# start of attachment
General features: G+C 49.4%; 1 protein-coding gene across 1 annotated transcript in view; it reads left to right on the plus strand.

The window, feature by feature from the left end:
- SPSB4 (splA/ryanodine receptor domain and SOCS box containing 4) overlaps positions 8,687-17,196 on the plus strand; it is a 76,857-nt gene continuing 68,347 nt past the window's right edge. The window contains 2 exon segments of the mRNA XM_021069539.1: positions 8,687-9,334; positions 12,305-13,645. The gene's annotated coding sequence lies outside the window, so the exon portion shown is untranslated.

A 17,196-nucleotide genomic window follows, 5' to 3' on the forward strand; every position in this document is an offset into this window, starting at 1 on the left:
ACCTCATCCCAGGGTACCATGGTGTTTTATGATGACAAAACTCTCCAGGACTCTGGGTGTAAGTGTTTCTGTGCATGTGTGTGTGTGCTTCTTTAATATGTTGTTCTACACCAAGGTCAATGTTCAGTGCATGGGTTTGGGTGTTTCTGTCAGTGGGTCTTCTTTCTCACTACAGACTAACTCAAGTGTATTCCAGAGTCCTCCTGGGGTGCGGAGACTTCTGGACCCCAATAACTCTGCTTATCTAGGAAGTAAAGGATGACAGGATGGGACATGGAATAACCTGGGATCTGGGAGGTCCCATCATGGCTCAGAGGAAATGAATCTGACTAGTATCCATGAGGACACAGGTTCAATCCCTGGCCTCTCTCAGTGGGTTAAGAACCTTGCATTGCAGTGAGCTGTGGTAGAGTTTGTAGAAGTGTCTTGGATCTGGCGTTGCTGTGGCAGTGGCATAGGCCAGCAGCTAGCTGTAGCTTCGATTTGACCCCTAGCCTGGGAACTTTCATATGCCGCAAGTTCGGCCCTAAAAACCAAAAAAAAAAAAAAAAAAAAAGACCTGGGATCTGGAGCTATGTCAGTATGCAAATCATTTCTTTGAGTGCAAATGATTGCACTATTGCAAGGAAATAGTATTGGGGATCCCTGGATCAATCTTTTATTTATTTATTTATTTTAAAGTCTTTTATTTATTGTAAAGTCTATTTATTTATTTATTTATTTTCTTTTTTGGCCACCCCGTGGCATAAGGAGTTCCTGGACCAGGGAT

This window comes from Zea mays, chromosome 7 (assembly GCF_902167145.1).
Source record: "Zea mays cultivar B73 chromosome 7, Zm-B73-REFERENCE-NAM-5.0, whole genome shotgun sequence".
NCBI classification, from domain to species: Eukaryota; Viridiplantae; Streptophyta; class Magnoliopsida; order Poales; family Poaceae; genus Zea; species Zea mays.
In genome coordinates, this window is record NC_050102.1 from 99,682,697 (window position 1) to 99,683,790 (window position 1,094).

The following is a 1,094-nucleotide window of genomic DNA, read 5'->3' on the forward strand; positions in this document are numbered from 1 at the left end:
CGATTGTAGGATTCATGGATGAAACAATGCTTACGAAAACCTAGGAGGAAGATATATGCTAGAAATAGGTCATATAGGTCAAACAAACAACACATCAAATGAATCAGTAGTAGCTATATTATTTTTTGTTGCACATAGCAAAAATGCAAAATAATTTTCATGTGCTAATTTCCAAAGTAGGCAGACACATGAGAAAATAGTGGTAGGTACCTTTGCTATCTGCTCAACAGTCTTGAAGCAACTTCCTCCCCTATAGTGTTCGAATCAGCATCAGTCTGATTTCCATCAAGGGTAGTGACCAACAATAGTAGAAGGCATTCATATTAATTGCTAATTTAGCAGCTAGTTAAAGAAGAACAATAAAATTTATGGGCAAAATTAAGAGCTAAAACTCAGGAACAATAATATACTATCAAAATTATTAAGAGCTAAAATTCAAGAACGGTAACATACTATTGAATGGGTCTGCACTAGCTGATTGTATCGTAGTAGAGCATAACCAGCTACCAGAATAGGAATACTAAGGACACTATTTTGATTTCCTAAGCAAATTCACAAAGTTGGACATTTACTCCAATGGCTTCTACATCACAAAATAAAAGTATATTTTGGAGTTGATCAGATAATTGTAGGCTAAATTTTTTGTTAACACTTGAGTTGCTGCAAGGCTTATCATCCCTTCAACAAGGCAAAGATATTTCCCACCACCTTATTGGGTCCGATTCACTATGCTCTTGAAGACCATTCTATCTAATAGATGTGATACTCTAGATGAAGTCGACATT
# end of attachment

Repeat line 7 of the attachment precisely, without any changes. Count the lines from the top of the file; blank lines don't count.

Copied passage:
Source record: "Zea mays cultivar B73 chromosome 7, Zm-B73-REFERENCE-NAM-5.0, whole genome shotgun sequence".